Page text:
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America’s Cup legal fights near the end

The “battle of the billionaires” should finally move out of the court and onto the water in February 2010 — the date Judge Shirley Werner Kornreich has set for the 33rd America’s Cup in a May 14 order that both sides hailed as a victory.

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The 33rd Cup has been in litigation for two years.

Barring a decision otherwise by mutual consent — and there’s almost nothing these two have agreed on yet — Larry Ellison’s BMW/Oracle and Ernesto Bertarelli’s Alinghi teams will meet in a two-out-of-three series in 90-foot (LWL) multihulls, probably in Valencia, Spain, though Swiss defender Alinghi and sponsoring club Societe Nautique de Geneve can choose someplace else if they wish.

SNG will have to make that decision by Aug. 8. In arguments before the New York Supreme Court, SNG attorneys did not name Valencia as their choice for the next venue, but insisted the club wants to race the next Cup in the Northern Hemisphere.

The February date was indeed a vindication for Golden Gate Yacht Club, BMW/Oracle’s sponsoring American club. GGYC hauled SNG back into court May 14 claiming contempt because the Swiss club wanted to move the Cup date back to May 2010 in defiance of an earlier court order. BMW/Oracle said it was a delaying tactic intended to give SNG more time to build its boat. SNG claimed the February date conflicts with the Cup’s Deed of Gift, which says a Cup can’t be raced between November and May in the Northern Hemisphere because of weather considerations.

Judge Kornreich said the earlier court order of a February 2010 race date takes precedence over the deed and, in any case, if SNG doesn’t want to race in northerly latitudes in February it can move the race south of the equator. Alinghi’s lawyers say they don’t want to do that.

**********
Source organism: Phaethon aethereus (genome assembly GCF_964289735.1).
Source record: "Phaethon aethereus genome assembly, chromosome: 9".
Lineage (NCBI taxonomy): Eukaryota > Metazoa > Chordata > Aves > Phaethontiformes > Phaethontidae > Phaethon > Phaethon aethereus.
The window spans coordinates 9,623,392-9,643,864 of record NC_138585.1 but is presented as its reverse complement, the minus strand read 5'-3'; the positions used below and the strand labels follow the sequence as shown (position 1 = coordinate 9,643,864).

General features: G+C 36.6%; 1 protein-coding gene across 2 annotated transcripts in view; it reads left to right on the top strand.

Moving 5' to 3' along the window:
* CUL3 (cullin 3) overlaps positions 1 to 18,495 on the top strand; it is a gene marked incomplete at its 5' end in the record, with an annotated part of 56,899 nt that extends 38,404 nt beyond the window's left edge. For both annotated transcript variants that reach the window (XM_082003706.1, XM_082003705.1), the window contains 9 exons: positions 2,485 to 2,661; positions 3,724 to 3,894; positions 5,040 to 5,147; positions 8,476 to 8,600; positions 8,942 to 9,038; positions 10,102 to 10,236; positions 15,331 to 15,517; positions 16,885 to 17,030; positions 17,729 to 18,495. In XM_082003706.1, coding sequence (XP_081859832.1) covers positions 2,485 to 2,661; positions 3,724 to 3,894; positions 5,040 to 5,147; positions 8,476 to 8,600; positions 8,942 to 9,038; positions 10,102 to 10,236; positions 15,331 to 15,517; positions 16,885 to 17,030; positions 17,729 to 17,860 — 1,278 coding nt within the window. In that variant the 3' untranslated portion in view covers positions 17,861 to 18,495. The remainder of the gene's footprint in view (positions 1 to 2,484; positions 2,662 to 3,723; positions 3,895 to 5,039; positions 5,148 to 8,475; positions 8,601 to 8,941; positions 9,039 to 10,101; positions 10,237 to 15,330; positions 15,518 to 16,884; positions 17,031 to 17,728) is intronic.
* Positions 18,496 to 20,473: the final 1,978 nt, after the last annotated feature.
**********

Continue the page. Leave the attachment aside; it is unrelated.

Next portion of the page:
Alinghi also had something to crow about. First, Kornreich rejected GGYC’s petition to find the Swiss in contempt and fine them. Alinghi also had asked the court to force GGYC’s hand to secure a Custom-House Registry — an official description of its raceboat — from the Coast Guard and submit it to the defender, Alinghi, per instruction of the deed of gift.

Kornreich, in her oral opinion from the bench, said SNG should know what kind of boat it will have to race against, but told the defender the Deed of Gift doesn’t set any deadline for submitting the Custom-House Registry. She said the boat specifications that GGYC included in its challenge issued two years ago should suffice as notification of the kind of boat it intends to race.

She warned GGYC that if the boat it brings to the starting line is different from the boat it described in its challenge — a 90-foot-long, 90-foot-wide, single-masted, sloop-rigged “keel yacht” — it will be disqualified. BMW/Oracle has been sea-trialing a 90-foot trimaran for this battle of the titans; Alinghi is still building its boat, reportedly a 110-foot (LOA) catamaran.

One interesting sidelight of the hearing was an SNG allegation that BMW/Oracle had sent a French sailmaker from its design team, Antoine Jean Bonnaveau, to spy on the Alinghi compound in Montpellier, France. Under police questioning — the results of which are included in SNG’s court filing, Bonnaveau acknowledged he was surveying the compound. He said he was taking measurements of the building tents from a distance using a range-finder and GPS, and hoping to see the boat being moved from one tent to another. Bonnaveau told police this sort of thing is common in America’s Cup competition and that Alinghi had been observing BMW/Oracle’s boat during recent sea trials. French police were investigating a possible charge of violation of privacy with a camera. Bonnaveau says he didn’t think he was doing anything wrong.

SNG presumably included this information in its filing to suggest that GGYC was withholding its Custom-House Registry so it could change its design, if necessary, in response to its findings about Alinghi’s boat, but Kornreich didn’t bite. When SNG’s attorney tried to bring up the espionage charges, she didn’t want to hear them.

— Jim Flannery